Legislature(2003 - 2004)
02/24/2004 03:27 PM O&G
* first hearing in first committee of referral
= bill was previously heard/scheduled
= bill was previously heard/scheduled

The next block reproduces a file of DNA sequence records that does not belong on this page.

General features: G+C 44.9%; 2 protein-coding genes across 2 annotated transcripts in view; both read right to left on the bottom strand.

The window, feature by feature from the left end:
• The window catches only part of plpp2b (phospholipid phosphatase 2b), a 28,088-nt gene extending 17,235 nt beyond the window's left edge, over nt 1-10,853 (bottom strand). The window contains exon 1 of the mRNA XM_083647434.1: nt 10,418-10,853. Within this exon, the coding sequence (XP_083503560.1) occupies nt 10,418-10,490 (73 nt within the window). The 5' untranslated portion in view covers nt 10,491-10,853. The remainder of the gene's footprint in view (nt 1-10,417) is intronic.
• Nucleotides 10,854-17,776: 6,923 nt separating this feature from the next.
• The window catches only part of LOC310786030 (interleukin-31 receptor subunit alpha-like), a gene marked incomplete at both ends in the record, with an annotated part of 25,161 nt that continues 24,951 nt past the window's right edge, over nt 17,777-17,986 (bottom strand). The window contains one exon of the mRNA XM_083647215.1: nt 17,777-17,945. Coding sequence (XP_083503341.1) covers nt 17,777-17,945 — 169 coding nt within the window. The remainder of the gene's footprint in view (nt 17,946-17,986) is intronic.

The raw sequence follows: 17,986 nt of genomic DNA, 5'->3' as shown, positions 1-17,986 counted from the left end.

HB 395-SHALLOW NATURAL GAS [Contains discussion of HB 420, which was merged into HB 395, Version V; contains discussion of SB 312] Number 0085 CHAIR KOHRING announced that the only order of business would be HOUSE BILL NO. 395, "An Act relating to shallow natural gas leasing and the regulation of shallow natural gas operations." CHAIR KOHRING noted that a proposed committee substitute (CS) combines HB 420, which deals with water issues, and HB 395. He explained that the bill would be held over after public testimony because there are so many other bills in both the House and the Senate, and because the Department of Natural Resources (DNR) is still going through a review process that could result in other additions to the bill. He acknowledged the arrival of Representative Crawford. Number 0169 RICHARD VANDERKOLK, Staff to Representative John Harris, Alaska State Legislature, spoke on behalf of Representative Harris, sponsor. Agreeing that Version V is an amalgamation of two bills previously heard, HB 420 and HB 395, he said there have been no significant changes to the content of the two. Number 0247 REPRESENTATIVE ROKEBERG moved to adopt the proposed CS for HB 395, Version 23-LS1314\V, as the working document. There being no objection, Version V was before the committee. Number 0300 MR. VANDERKOLK referred to a change in Section 1, paragraph (2), a permissive statement for the regulation of reinjection of water through hydraulic fracturing. He said that section is now a standard practice, or a mandate, for the regulation. He noted that in Section 5, page 4, lines 17 and 18, notification by direct mail was added because constituents and sponsors really wanted to see a greater sense of awareness for the public. On page 5 [Section 6], lines 13-19, provisions for water well testing [were added]. He explained that the testing would be done by the lessee, who is required to test the water and to present results to the owner. Finally, in Section 7 and throughout is a standardized reference to what is meant by shallow and natural gas leasing. The hard cap at a depth of 3,000 feet is still included; now, however, by administrative discretion, there is a 1,000-foot buffer. He said those were the only changes created by merging the two bills. Number 0459 REPRESENTATIVE ROKEBERG asked about the rationale for the water well testing requirement. He wondered if it was to allow a baseline by the lessee. MR. VANDERKOLK explained that [Section 6, paragraph (2)] is another provision for the lessee to attend to the guarantee of water quality assurance for all wells before coal bed methane operations begin. It's a provision just for the lease itself, he noted. Number 0530 REPRESENTATIVE ROKEBERG asked if the lessee or operator would test the property owner's source of water. MR. VANDERKOLK said he believes that is the case. REPRESENTATIVE ROKEBERG responded that it sets the baseline data for water quality standards. Number 0580 REPRESENTATIVE HEINZE referred to page 3, where it talks about getting permission from the commissioner to allow for recovery of gas to 4,000 feet. She asked if that happens when gas has not been hit or when the seam is bigger than expected. She asked how it is defined to allow recovery to go the extra 1,000 feet. MR. VANDERKOLK said he believes administrative discretion comes into play if shallow natural gas is, in fact, below the threshold [of 3,000 feet] and it can be proved that the extra buffer is needed. The sponsor still wanted to maintain a hard cap, he added, and it was agreed that 4,000 feet was a fair number. Number 0655 REPRESENTATIVE HEINZE referred to page 4 and asked who pays for the ads in the papers, postage, printing, and so forth. MR. VANDERKOLK replied that the notification by mail and the ads referred to in lines 26-31 are costs incurred by DNR. He said there was one fiscal note of approximately $10,000 for all ads in the original version of HB 395. The real change in this proposed CS is the requirement for notification by direct mail. REPRESENTATIVE HEINZE asked if it was $10,000 per well. MR. VANDERKOLK said he believes it is per area, and that there would be a legal notice. He noted that the sponsor is still waiting for fiscal notes from the Department of Revenue (DOR) and DNR. Number 0757 REPRESENTATIVE CRAWFORD pointed to page 8, subparagraph (B), lines 21-24, and noted that there is a limit of 1,500 feet and that it says "the activities appear to be probable hydrologic consequences of the lessee's activities on the lease". He asked why the limit is at 1,500 feet, and inquired, "What if the well was at 1,550 feet and the activities appeared to have hydrologic consequences? It would be the same cause and have the same consequences." MR. VANDERKOLK said he wasn't certain why 1,500 feet was the absolute cap. He referred to existing law in AS 38.25.130 and pointed out that damages are already guaranteed. He said he thought the idea was to have general locations so it doesn't get out of hand. Number 0876 ERIC MUSSER, Staff to Representative Vic Kohring, Alaska State Legislature, explained that because the restoration fund is established as a presumed liability, and as a result of those probable hydrologic consequences, a great deal of discussion went into distances, existing well locations, and drafting the provision. It was determined [1,500 feet] was a reasonable baseline area surrounding an existing property owner's well. REPRESENTATIVE CRAWFORD, in response to Mr. VanderKolk's earlier statement about the property owner's being protected if there are consequences, asked if it "trumps" that protection if it is 1,550 feet. MR. MUSSER said the potential could exist; that could be the case as it relates to a well-replacement situation, specifically. Number 0999 REPRESENTATIVE KERTTULA asked if the owner has to go out, take the tests, and maintain them. MR. MUSSER replied that [the sponsor] tried to address community and public concerns relative to establishing that baseline criteria, and consulted with those in the industry. The end result is that the lessee is now responsible for conducting the test and providing the department with a copy of the test. He indicated the requirement was on page 5, line 13. Number 1058 REPRESENTATIVE KERTTULA said the lessee would do the testing and get the baseline, and then the owner, according to page 8, would have to receive and "maintain" the record. She asked whether "maintain" meant "just keeping them." MR. MUSSER explained that once the lessee tests the well, if the lessee is going to be conducting activities within that parameter, the lessee must provide any owner of the well a copy of the testing results, which will show the purity, the flow, and the general condition of the well. The owner has to keep a copy, which would preclude anybody from walking up at a future date with no documentation. Number 1115 REPRESENTATIVE KERTTULA said she has the same exact concern that Representative Crawford has. She explained: If it's obviously a hydrologic consequence, then I'm assuming you intend the person to be paid out of the fund, and maybe that's the way to restructure this, is to point out that it's only if it's just a "probable." It's a lesser degree of proof, I guess. But if someone could prove that it was a hydrologic consequence, you'd want the money paid out of the fund to the landowners. MR. MUSSER said that is the intent, the presumed liability component. If it's in all likelihood a result of the drilling activity, the owner gets a new well. REPRESENTATIVE KERTTULA remarked: But only if they're within 1,500 feet, right now. What if they can prove it's the consequence of the drilling and they're outside the 1,500 feet? 1,502 feet? They should get recovery, shouldn't they? Maybe that's the restructuring that needs to happen in this, is to point out that if they can prove it, they're going to get it, and it's only if it's down at this lower degree of probable consequence, you know, you can't really prove it, but it's probable, ... I can work with you on that. Number 1233 REPRESENTATIVE HOLM said he noticed discussion in [paragraph (2), page 2, lines 13-14] of "hydraulic fracturing of shallow natural gas wells to assure protection of drinking water quality". He asked if [hydraulic fracturing] had ever occurred previously upon development of coal bed methane. MR. VANDERKOLK replied that he was not aware of the data suggesting that there is a direct correlation between hydraulic fracturing and serious contamination of a water table, but what is done with the water afterwards has been a problem in other states. Reinjection is the key aspect there, he noted, a reinjection to a depth separate and much lower than that of potable water. REPRESENTATIVE HOLM responded that the purpose of [the wording] is for reinjection, and not so much that the fracturing is the problem. MR. VANDERKOLK replied that hydrologic fracturing is the standard method for puncturing into the coal bed. Number 1344 REPRESENTATIVE HOLM referred to page 6 [lines 16-18], which says in part, "Except when the commissioner exercises discretion to allow recovery of gas at a depth of not more than 4,000 feet, a lessee may not recover gas at a depth greater than 3,000 feet". He requested clarification. MR. VANDERKOLK explained that it is a reference to the commissioner's discretion; there is an absolute hard cap of shallow natural gas leased at 4,000 feet, but general practice at 3,000 feet. Administrative discretion would allow another 1,000-foot buffer. REPRESENTATIVE HOLM offered his understanding: "In essence, what we're saying is that this coal bed methane is all from 3,000 feet up unless the DNR commissioner, or whoever, makes that decision." MR. VANDERKOLK mentioned Alaska Oil and Gas Conservation Commission (AOGCC). Number 1380 REPRESENTATIVE ROKEBERG referred to page 8 [paragraph (B)] and the issue of 1,500 feet, and said he agreed with Representatives Kerttula and Crawford. "We're talking, fundamentally, about 1/4 mile away from the drill site," he remarked. He described that as delimiting, and said it seems having an arbitrary limitation of 1,500 feet is not equitable. He said he could appreciate trying to set limits, but it looks as if there are two standards: a defined distance, and a standard of causality of "appears to be probable," which is pretty low. He said there is a natural corollary between the distance and the level of proof. REPRESENTATIVE ROKEBERG recommended following Representative Kerttula's line of thinking to delete a specific distance and raise the standard a little bit. Typically, constituent elements that change the water quality by measurement may be found, but more often turbidity and cloudy water would show up first. He continued to explain that water aquifers are found, like oil, in different areas, depths, and widths. He concluded by saying the level of proof that appears to be probable is almost a joke. He gave an example of when the aquifer might be drained by natural causes and the driller blamed by the owner. Number 1573 REPRESENTATIVE KERTTULA said she has the same concerns. She remarked that she likes the expanded notice sections [in Version V], because it is important for people to understand the leasing that is about to happen, but she had a concern about the landowners and how they were defined. She suggested, instead of saying "residents" - because there could be thousands of them - that "owners" should be used if there are good enough records to figure out who they may be. She asked Mr. VanderKolk if he'd considered this change. MR. VANDERKOLK deferred the "well portion" to Mr. Musser, but said he was open to the will of the committee. REPRESENTATIVE KERTTULA reiterated that the broad notice was a great step forward. Number 1648 REPRESENTATIVE HEINZE asked for clarification on the bonding issue and the 1 percent amount. She asked if there is a $250,000 cap specifically for water reclamation, and then, if any money is taken out, 1 percent comes back, in effect, keeping the amount at $250,000. MR. MUSSER replied that is correct. CHAIR KOHRING opened the hearing to public testimony. Number 1694 ROBERTA HIGHLAND, Homer, thanked the sponsor for adding the public notification [to the bill], although she said she was somewhat confused about residents versus landowners. She agreed that direct mailing should be a part [of the bill]. She said she appreciates changing the water quality testing to the lessee. She voiced concern about the dense population areas that have been included in the shallow natural gas leases, and wondered if something about the mix not working very well could be included in the bill. She pointed out a problem in Homer because DNR did not know what kind of land was put on the table for leasing: the drinking water reservoir, schools, and dense populations. She opined that in this day of computers [such information] should not be a surprise to anyone. It is a little embarrassing for DNR to put out that land and then discover it was a drinking water reservoir, she suggested. She wondered if [this bill] was a place for that missing link. MS. HIGHLAND voiced another concern, that none of the bills addresses the hundreds of thousands of acres of presently leased land across the state; she wondered if that could be included in this bill with retroactive dates. She recalled questioning Patrick Galvin from [DNR] as to how lands could be leased without regulations in place. She said she thinks he said it was a fairly normal process to lease and then do regulations; if that is true, she said, there would be room to address regulating those areas, because that issue is causing so much grief, outrage, and distrust. She requested ideas from the committee. Number 1875 CHAIR KOHRING addressed restrictions on dense development, saying there were no specific provisions in this legislation regarding that topic, but it could be addressed by the committee as a future subject. Responding to Ms. Highland's concern about DNR's leasing lands that have now been determined to be water- sensitive in terms of water quality and quantity, he maintained that current regulations in place deal with that matter. He noted that [Version V] addresses this in terms of a provision directly related to impacts on water, which was part of HB 420 and is rolled into this legislation. Last, assuming Ms. Highland was referring to lease buy-backs, he pointed out that they weren't part of this legislation; however, some bills that may or may not come before the committee do address the issue. Number 1948 MS. HIGHLAND explained that land directly under [Homer's] drinking water reservoir - the lake - was leased, and she is trying to get a link for DNR, which didn't know the actual ownership of the land. She said the buy-back is a major issue, but if something simpler would fix it, her area would love to see it. CHAIR KOHRING suggested that Mr. Myers could address the water issues. Number 2011 MARK MYERS, Director, Division of Oil and Gas, Department of Natural Resources, clarified that under the shallow gas leasing program, DNR does not choose the land to be leased; it is applicant-driven. The applicant applies for the land, and anything that is not currently in a statewide leasing program, or under an exploration license, is eligible. That is the nature of the program, he said. He continued: As far as the issue of the surface estate, in general, basically, we use the stipulations and mitigation measures. For instance, people have to separate the actual act of leasing versus any activity that occurs on the lease. Any activity near an existing or known reservoir would be heavily regulated. There would probably be no surface occupancy allowed in [the] near vicinity. Any drilling in that area would probably be for conventional gas, directionally drilled at much deeper depths underneath the lake, so, the drilling would occur at 1,000- to 3,000-feet depths, and the aquifer they're using is right on the surface. So, again, you're hydrologically/geologically separate. Unless those could be assured, we wouldn't issue a permit to drill; neither would AOGCC; neither would DEC [Department of Environmental Conservation] allow it. There are multiple bites of the apple, but I think one of the confusions is, people separate out the regulatory function on activity versus the very act of leasing. We lease near a river on a regular basis, ... but we do have setbacks, distances away from the river that are substantial, to protect the surface values of the river. MR. MYERS pointed out that the regulatory tools are in place when the leases are issued, as well as standard practices and negotiated terms with the lessee as part of the plan of operation, which also includes the surface owner. He mentioned areas in the [Matanuska-Susitna] area where additional regulatory functions may be looked at for the coal bed methane process going on there. He reiterated that he thinks people get confused with the act of leasing versus actual activity. Most leases never get explored, he added. To put those resources to developing and examining surface-parcel private leasing is not practical, nor is it done here or elsewhere, he said. He indicated that in SB 312, the whole program would change to hold a best-interest finding; there would be plenty of public output and comment, and those leases would be chosen by DNR, rather than an advocate group. Number 2176 REPRESENTATIVE ROKEBERG asked Mr. Myers for his opinion on the impacts of any regulations on the existing leases. He said it was his understanding, under the initial coal bed methane legislation, that DNR was granted the authority to write regulations. Whether it did or not seems to be an issue, he remarked. He repeated his question about retrospective impacts of any new regulations and/or statutes. MR. MYERS responded that he thinks there are two issues. One is the regulation of activity on the leases, and those are an appropriate place for statutory or regulatory control on coal bed methane drilling, in general. Specific terms on the leases, such as depth, however, are lease contract rights, and restricting the depth requirements on existing leases is not within the legislature's authority, he opined. He said [the legislature] does have the ability to change the way coal bed methane is regulated through statutes or adoption of new regulations. The original coal bed methane legislation did restrict DNR's typical authority on regulations, by saying only those regulations necessary could be applied. MR. MYERS said one thing DNR did was to carefully develop stipulations and mitigation measures with the leases, which are extensive in allowing DNR discretion to determine setbacks, noise abatement, and water quality issues. He said the tools are available, but might not be as specific as people would like, so the recommendations may lead to specifics for each individual plan of operation. Number 2290 REPRESENTATIVE ROKEBERG replied, "Then I take it your answer is yes and no, depending on what it is?" MR. MYERS said that's correct. It is a mixture of strict standards that are controlled by regulation and other standards that are more general by stipulations of mitigation. REPRESENTATIVE ROKEBERG cited an example of a new fund created in the bill, and asked if the fund would be applicable to the current outstanding leases that have been issued by DNR. MR. MYERS said if it is a tax, he believes [the legislature] is free to regulate a tax on the industry because it is not a part of the lease-contract relationship, nor is it required to be. Number 2350 CHAIR KOHRING asked Mr. Myers when DNR expected to conclude the workshops that have been going on since November. He said the committee is interested in looking at recommendations by DNR that could be parlayed into legislation. MR. MYERS answered that there have been four workshops, so far, with the fifth this Saturday. In two weeks a report will follow, then recommendations will go forward to the commissioner, and probably by May a final report will be made. In the interim, DNR has posted an organized list of all of the public comments on the web site. Finally, the commissioner will need time to sort through and develop additional guidelines. Number 2424 CHAIR KOHRING noted it could be a process that would continue into the next [legislative] session as far as any prospective legislation. MR. MYERS agreed that was likely. CHAIR KOHRING noted that Representatives Gatto and Stoltze were present and invited them to join the committee [at the table]. The committee took an at-ease. The meeting was called back to order at 4:17 p.m. Number 2485 REPRESENTATIVE CRAWFORD questioned Representative Kohring about the at-ease. CHAIR KOHRING replied that he'd felt the need to discuss the timing of moving the legislation. Number 2519 REPRESENTATIVE KERTTULA thanked Chair Kohring for coming back into the room and said she was remiss in not objecting because it shouldn't have happened unless it was executive session. REPRESENTATIVE ROKEBERG replied that they were not trying to hide from anybody. CHAIR KOHRING announced that public testimony would continue. Number 2560 ROBERT ARCHIBALD, Homer, said this is a step in the right direction. He said he has been fairly disenchanted with the coal bed methane gas issue. He mentioned the testing of the water by the lessee and suggested language that says it be done by a third party. He also said he believes the 1,500-foot requirement is lax on the hydrological consequences. He said a number of people were not present today to testify because they were not notified of the meeting. He repeated that the bill was a step in the right direction and thanked the committee. [Chair Kohring mentioned that Chuck Logsdon from the Department of Revenue was prepared to answer revenue-related questions via teleconference.] Number 2678 MYRL THOMPSON, Spokesman for Ogan is So Gone, Wasilla, said he represented 2,200 registered voters from District H for the recall [of Senator Ogan]. He said the bill is a step in the right direction but does not go far enough in many areas. He said he has some contention with the 1,500-foot distance because a lot of the well drillers in his area know that a lot of the aquifers are huge, some described as underground lakes. If something were to happen outside of the 1,500-foot range, what recourse would people have if their wells are polluted or their aquifer is damaged, he asked. Number 2737 MR. THOMPSON responded to Mr. Myers' statement about the $10,000 cost of publishing ads for the area. Recalling mention in a Senate meeting of a $1-per-head cost of sending out notices to each private property owner affected, he asked if that was in addition to the $10,000. Following up on Mr. Myers' mention of SB 312 and best-interest findings, he pointed out that it doesn't affect the people in the [Matanuska-Susitna area] whose lands are already leased and the lands that are under application. He said he was glad public testimony [on the bill] was opened, but added that notification came very late today. He said he appreciated the fact that the meeting would be extended to another date. He suggested that the committee get information from the ongoing DNR workshops. He made the correction that there had only been three workshops; the fourth one would be tomorrow night, and another one will be held in Willow. He said the information could be obtained on the [DNR] web site. Number 2813 MR. THOMPSON responded to the hydraulic fracturing discussion by saying no one had mentioned that a number of test wells were tested expressly, after the fact, for residue fracturing fluids, and 23-62 percent of the fracturing fluids were left in the well as residue. He suggested there could be a long-term effect if it got into aquifers. He noted that earthquakes could be a possible cause of damage. MR. THOMPSON spoke about a core-drilling appeal that was overruled, and said they were told it would be very low-impact and last about 3-5 days. Instead, it has lasted about five weeks, and they are through one-half of a core hole. He opined that the company was badly mistaken or given the wrong information, and if they were wrong about a core hole, they can certainly be wrong about a lot of other things that could have detrimental impacts to the community. He stated his support for the buy-back. MR. THOMPSON asked about a section of HB 395 that mentioned compensation for surface owners. In response to Chair Kohring, he said the original HB 395, Section 5, subsections (f)(2)(A) and (B), refers to $300 a month for each wellhead and $600 a month for a compressor [station]. He asked if this was still in the proposed CS. MR. MUSSER replied that the proposed CS is a new version of legislation that supersedes the previous one, and that the fees referenced by Mr. Thompson have been removed from the bill. Number 2965 MR. THOMPSON said the people he represents will want to know that. CHAIR KOHRING thanked Mr. Thompson for his testimony and said the 1,500-foot issue, as well as the "frac fluids" issue, would be reevaluated. TAPE 04-5, SIDE B Number 2980 CHAIR KOHRING said the issue of the buy-back could be considered by subsequent committees. He said meetings are noticed under the title "Bills Previously Heard" [scheduled in BASIS, when committee schedules are posted] and that is why this bill is before the committee today. He said it would possibly come up again on Thursday, depending on possible proposed CS changes. MR. THOMPSON said he hoped that meeting would also be open to the public. MR. MYERS acknowledged that the speaker was correct that the fourth DNR meeting hadn't occurred; it is tomorrow night. Number 2914 CHAIR KOHRING asked if there was any further public testimony; he then closed the public hearing. He announced that HB 395 would be held over.